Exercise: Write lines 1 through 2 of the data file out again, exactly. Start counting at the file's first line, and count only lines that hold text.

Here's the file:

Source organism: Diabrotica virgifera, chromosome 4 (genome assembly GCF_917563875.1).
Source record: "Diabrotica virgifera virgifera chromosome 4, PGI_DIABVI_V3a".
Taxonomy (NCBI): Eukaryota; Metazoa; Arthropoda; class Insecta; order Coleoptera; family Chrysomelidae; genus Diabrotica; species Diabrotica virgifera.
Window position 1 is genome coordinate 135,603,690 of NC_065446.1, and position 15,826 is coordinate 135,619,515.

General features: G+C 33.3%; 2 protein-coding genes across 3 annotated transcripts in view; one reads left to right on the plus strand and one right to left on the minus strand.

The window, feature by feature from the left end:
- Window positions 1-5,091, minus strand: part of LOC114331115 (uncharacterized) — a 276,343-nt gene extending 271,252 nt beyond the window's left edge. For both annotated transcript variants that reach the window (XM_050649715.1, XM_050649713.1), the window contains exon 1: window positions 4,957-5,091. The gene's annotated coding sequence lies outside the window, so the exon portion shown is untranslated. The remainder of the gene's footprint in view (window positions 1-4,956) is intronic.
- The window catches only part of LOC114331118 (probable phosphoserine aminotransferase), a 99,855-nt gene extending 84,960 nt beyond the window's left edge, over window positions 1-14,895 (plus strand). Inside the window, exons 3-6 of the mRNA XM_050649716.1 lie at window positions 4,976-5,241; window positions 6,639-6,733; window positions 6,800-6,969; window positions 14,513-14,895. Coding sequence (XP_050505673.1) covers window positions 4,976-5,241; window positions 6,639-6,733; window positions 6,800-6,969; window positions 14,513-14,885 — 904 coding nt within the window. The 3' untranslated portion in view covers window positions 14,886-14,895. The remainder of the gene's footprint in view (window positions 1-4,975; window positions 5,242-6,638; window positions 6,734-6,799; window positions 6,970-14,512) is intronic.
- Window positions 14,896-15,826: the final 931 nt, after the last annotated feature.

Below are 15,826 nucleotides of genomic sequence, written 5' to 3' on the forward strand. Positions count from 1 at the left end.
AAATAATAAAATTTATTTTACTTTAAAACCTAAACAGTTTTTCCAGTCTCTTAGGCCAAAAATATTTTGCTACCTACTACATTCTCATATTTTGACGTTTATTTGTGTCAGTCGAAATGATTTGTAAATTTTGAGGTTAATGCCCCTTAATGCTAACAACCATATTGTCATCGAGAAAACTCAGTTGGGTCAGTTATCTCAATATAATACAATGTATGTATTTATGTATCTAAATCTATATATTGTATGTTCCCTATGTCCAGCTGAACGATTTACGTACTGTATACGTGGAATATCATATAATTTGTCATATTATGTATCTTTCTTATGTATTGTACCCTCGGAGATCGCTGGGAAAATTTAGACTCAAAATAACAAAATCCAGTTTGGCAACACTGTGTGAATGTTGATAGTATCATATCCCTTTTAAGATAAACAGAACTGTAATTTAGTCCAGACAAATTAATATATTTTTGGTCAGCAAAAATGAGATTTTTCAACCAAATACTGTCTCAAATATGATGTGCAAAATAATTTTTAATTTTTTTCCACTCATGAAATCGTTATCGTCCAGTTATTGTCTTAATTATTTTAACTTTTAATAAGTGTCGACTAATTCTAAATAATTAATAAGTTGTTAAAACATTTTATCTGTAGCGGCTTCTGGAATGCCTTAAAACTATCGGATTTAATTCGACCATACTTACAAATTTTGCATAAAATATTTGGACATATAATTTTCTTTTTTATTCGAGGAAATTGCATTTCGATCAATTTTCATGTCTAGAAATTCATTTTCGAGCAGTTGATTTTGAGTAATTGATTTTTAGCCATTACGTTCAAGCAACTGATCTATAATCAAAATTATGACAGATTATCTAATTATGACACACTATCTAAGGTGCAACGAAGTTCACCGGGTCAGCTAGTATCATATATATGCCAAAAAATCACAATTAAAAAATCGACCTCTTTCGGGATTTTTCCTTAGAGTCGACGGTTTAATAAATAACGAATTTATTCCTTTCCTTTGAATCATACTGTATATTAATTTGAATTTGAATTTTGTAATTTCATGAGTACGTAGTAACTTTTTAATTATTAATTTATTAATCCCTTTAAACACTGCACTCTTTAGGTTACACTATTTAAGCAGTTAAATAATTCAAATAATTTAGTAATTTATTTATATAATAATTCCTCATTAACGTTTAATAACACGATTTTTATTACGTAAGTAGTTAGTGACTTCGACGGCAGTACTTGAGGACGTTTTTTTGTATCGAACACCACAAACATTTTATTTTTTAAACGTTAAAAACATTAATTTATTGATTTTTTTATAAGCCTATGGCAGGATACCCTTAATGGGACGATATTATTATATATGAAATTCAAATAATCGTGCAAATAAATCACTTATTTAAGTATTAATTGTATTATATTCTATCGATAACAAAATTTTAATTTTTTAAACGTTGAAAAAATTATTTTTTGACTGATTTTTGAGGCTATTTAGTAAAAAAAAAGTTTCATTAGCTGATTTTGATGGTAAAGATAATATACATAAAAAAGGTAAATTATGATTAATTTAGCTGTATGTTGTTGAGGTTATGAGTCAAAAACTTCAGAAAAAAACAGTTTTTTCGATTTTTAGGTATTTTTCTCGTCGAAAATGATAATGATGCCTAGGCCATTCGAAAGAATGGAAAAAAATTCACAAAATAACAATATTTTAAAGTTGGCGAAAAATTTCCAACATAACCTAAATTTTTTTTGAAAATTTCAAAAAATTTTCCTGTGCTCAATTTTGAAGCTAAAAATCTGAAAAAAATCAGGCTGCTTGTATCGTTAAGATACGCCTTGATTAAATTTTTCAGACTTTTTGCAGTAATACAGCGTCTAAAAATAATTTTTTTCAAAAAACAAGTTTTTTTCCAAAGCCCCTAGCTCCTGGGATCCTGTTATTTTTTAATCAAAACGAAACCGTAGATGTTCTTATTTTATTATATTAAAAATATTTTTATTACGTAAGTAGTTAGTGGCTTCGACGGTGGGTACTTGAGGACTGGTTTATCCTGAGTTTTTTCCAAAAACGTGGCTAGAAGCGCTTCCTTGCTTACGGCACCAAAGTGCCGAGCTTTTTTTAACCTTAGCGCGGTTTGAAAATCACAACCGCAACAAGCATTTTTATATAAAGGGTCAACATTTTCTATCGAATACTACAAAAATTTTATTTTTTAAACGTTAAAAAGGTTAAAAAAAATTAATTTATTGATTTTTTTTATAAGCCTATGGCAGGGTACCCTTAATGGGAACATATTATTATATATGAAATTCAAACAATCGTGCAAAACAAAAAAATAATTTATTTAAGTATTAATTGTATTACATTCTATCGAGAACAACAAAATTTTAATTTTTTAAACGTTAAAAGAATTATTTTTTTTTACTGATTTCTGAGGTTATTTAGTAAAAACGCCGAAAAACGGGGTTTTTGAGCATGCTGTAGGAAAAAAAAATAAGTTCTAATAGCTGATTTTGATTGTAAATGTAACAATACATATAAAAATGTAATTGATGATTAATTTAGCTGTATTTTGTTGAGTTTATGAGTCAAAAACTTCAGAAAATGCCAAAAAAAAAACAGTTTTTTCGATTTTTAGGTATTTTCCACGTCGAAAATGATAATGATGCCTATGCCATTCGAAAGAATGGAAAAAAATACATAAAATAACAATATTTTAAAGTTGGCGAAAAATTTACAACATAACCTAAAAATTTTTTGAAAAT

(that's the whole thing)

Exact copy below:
Source organism: Diabrotica virgifera, chromosome 4 (genome assembly GCF_917563875.1).
Source record: "Diabrotica virgifera virgifera chromosome 4, PGI_DIABVI_V3a".